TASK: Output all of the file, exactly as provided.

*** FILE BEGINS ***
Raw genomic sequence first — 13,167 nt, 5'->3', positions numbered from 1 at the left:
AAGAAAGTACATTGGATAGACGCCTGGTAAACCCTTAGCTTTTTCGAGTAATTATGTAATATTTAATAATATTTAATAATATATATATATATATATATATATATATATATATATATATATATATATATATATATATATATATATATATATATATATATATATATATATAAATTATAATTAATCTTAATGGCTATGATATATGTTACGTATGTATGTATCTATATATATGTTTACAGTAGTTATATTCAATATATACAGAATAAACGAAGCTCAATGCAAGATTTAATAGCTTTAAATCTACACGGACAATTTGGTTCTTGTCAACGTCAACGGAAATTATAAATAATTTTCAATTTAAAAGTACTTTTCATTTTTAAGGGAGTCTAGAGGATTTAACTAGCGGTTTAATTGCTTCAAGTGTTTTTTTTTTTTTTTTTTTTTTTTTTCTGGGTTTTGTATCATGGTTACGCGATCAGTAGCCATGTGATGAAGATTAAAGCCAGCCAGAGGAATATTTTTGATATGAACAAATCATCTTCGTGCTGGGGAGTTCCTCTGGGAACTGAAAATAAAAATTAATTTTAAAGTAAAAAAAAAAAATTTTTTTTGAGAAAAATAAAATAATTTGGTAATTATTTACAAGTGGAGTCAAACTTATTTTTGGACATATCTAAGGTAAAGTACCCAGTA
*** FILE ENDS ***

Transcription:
Raw genomic sequence first — 13,167 nt, 5'->3', positions numbered from 1 at the left:
AAGAAAGTACATTGGATAGACGCCTGGTAAACCCTTAGCTTTTTCGAGTAATTATGTAATATTTAATAATATTTAATAATATATATATATATATATATATATATATATATATATATATATATATATATATATATATATATATATATATATATATATATATATATATATAAATTATAATTAATCTTAATGGCTATGATATATGTTACGTATGTATGTATCTATATATATGTTTACAGTAGTTATATTCAATATATACAGAATAAACGAAGCTCAATGCAAGATTTAATAGCTTTAAATCTACACGGACAATTTGGTTCTTGTCAACGTCAACGGAAATTATAAATAATTTTCAATTTAAAAGTACTTTTCATTTTTAAGGGAGTCTAGAGGATTTAACTAGCGGTTTAATTGCTTCAAGTGTTTTTTTTTTTTTTTTTTTTTTTTTTCTGGGTTTTGTATCATGGTTACGCGATCAGTAGCCATGTGATGAAGATTAAAGCCAGCCAGAGGAATATTTTTGATATGAACAAATCATCTTCGTGCTGGGGAGTTCCTCTGGGAACTGAAAATAAAAATTAATTTTAAAGTAAAAAAAAAAAATTTTTTTTGAGAAAAATAAAATAATTTGGTAATTATTTACAAGTGGAGTCAAACTTATTTTTGGACATATCTAAGGTAAAGTACCCAGTA